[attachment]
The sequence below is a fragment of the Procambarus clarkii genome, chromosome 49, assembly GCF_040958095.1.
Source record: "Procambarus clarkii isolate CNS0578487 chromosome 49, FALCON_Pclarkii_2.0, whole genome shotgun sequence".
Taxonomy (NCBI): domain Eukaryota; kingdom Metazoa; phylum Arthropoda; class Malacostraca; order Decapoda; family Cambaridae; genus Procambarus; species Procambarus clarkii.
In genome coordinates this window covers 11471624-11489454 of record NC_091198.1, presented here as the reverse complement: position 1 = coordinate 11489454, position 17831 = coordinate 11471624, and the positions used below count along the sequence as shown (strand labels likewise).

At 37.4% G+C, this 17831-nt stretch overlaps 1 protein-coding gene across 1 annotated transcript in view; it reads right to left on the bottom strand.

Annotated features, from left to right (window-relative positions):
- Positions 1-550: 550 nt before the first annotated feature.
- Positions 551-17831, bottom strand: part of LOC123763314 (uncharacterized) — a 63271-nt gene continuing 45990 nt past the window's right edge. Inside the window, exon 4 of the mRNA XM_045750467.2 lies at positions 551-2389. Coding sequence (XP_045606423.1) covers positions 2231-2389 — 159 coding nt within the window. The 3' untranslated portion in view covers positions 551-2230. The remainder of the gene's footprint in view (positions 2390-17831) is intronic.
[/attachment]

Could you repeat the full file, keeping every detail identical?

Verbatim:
The sequence below is a fragment of the Procambarus clarkii genome, chromosome 49, assembly GCF_040958095.1.
Source record: "Procambarus clarkii isolate CNS0578487 chromosome 49, FALCON_Pclarkii_2.0, whole genome shotgun sequence".
Taxonomy (NCBI): domain Eukaryota; kingdom Metazoa; phylum Arthropoda; class Malacostraca; order Decapoda; family Cambaridae; genus Procambarus; species Procambarus clarkii.
In genome coordinates this window covers 11471624-11489454 of record NC_091198.1, presented here as the reverse complement: position 1 = coordinate 11489454, position 17831 = coordinate 11471624, and the positions used below count along the sequence as shown (strand labels likewise).

At 37.4% G+C, this 17831-nt stretch overlaps 1 protein-coding gene across 1 annotated transcript in view; it reads right to left on the bottom strand.

Annotated features, from left to right (window-relative positions):
- Positions 1-550: 550 nt before the first annotated feature.
- Positions 551-17831, bottom strand: part of LOC123763314 (uncharacterized) — a 63271-nt gene continuing 45990 nt past the window's right edge. Inside the window, exon 4 of the mRNA XM_045750467.2 lies at positions 551-2389. Coding sequence (XP_045606423.1) covers positions 2231-2389 — 159 coding nt within the window. The 3' untranslated portion in view covers positions 551-2230. The remainder of the gene's footprint in view (positions 2390-17831) is intronic.